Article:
- Australia’s central bank, the RBA, hiked by 0.25% to 4%, as was widely expected. That’s its fourth interest rate hike in five meetings. The RBA’s accompanying statement noted that economic conditions through 2009 were stronger than expected while the rate of unemployment peaked at a level lower than had been anticipated. It said for late 2009 and early 2010 there are signs that the Australian economy is now moving at near trend pace. The pressures of deleveraging appear to be easing and indeed lender see, willing to extend credit once again. The RBA said it felt the risk of a serious economic contraction in Australia had now passed and as a result it was time to lessen the monetary stimulus.
- Fed member Plosser said that with the US recovery now beginning to solidify it would be better if the Fed’s language was more closely tied to the economy. He said it was time the Fed removed the phrase "extended period" from its post meeting statement. Note: Plosser now looks like he’s going to join Hoenig in suggesting at the March 16th meeting that the phrasing be altered to better reflect the economic outlook. In fact, Plosser seems concerned by the inflation risks the Fed is now beginning to run with its lower-for-longer policy. He admitted there were potential inflation risks for the longer term now and that the FOMC was now ‘engaged in discussion’ on the exit strategy.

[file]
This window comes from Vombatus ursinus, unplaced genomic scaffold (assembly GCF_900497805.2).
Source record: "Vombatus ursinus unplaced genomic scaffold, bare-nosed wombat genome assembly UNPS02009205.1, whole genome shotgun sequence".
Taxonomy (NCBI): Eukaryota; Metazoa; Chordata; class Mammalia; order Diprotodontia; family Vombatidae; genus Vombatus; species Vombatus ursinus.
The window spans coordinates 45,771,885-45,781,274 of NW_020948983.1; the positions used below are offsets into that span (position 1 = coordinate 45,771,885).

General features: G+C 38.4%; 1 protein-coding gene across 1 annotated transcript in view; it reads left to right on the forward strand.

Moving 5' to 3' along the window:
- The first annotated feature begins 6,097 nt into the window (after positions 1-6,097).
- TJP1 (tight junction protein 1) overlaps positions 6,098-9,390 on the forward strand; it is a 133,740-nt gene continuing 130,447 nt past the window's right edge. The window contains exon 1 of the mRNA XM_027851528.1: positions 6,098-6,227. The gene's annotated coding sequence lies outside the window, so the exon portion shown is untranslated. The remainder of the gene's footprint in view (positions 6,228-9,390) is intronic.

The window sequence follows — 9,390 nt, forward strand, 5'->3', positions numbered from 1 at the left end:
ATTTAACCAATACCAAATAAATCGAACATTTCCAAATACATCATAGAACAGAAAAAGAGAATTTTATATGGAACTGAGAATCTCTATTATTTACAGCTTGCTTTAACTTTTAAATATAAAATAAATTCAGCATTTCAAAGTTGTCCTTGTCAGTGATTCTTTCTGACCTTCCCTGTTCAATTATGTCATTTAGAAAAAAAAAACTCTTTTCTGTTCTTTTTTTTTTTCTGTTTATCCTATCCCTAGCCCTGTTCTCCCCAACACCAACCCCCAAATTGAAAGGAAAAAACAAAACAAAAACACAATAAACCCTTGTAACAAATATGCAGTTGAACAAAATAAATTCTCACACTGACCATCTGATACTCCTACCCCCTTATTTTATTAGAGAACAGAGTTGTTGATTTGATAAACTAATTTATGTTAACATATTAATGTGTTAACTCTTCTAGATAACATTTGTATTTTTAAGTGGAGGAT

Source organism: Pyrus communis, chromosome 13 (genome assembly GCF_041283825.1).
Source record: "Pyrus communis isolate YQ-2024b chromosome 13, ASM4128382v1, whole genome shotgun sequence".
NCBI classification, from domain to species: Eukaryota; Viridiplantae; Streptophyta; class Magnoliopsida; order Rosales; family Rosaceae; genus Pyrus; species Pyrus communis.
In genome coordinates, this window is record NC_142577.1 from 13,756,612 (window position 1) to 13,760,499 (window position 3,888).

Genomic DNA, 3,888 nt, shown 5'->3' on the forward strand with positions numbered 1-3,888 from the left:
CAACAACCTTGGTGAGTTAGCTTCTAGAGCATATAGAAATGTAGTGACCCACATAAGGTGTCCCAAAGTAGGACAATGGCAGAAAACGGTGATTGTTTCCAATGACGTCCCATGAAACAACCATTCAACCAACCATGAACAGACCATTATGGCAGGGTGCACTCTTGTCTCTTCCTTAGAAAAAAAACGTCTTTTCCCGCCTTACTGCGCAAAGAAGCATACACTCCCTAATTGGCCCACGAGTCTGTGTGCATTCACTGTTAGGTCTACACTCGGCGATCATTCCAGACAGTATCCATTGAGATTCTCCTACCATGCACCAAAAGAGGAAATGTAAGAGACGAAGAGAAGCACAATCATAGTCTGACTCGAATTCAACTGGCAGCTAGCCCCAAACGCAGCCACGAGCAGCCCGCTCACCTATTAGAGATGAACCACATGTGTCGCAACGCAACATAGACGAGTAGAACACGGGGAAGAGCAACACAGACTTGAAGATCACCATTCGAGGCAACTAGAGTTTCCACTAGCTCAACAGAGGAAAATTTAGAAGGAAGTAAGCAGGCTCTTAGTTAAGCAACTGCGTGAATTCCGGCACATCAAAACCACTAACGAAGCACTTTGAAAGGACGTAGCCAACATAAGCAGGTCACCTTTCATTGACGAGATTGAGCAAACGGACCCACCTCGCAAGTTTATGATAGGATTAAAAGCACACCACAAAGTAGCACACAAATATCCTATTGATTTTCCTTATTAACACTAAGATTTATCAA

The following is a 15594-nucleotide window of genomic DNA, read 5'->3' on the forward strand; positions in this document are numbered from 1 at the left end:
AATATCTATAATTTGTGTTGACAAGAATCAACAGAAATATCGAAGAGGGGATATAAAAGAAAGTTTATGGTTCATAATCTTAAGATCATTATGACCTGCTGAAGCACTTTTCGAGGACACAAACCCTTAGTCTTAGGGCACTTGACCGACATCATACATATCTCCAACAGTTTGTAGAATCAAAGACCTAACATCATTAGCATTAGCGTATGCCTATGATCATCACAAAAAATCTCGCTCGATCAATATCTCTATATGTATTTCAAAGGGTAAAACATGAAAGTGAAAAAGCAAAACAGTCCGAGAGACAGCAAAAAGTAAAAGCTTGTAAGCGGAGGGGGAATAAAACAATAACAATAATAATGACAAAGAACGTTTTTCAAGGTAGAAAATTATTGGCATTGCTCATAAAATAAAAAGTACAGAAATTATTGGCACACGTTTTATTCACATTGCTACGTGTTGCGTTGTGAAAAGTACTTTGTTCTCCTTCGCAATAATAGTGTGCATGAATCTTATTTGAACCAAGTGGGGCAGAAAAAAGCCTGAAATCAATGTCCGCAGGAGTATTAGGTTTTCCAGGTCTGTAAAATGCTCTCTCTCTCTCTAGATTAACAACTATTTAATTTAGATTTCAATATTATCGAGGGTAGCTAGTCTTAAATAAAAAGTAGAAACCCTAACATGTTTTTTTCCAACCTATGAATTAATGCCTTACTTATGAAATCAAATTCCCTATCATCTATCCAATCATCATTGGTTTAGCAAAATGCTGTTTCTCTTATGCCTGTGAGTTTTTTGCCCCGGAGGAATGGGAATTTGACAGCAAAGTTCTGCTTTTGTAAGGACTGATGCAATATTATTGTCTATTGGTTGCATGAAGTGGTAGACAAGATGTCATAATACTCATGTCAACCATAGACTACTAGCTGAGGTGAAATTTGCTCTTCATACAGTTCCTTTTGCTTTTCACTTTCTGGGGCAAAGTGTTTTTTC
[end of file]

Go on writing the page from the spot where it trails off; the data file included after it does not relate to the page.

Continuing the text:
- White House economic advisor Summers gave notice that Friday’s February Non Farm Payrolls report was likely to be heavily distorted by the month’s very poor weather in the northeast. He said the blizzards might have influenced the data by as many as 100,000 to 200,000 jobs. As a result, he said it was important to look beyond the next set of figures to gauge the real economic trends. However, he admitted that the problem of excessive unemployment was enormous and likely to remain for years to come. As we near Friday you will see economists downgrading their forecasts (to -100k plus) as this is clearly an orchestrated move to downplay expectations.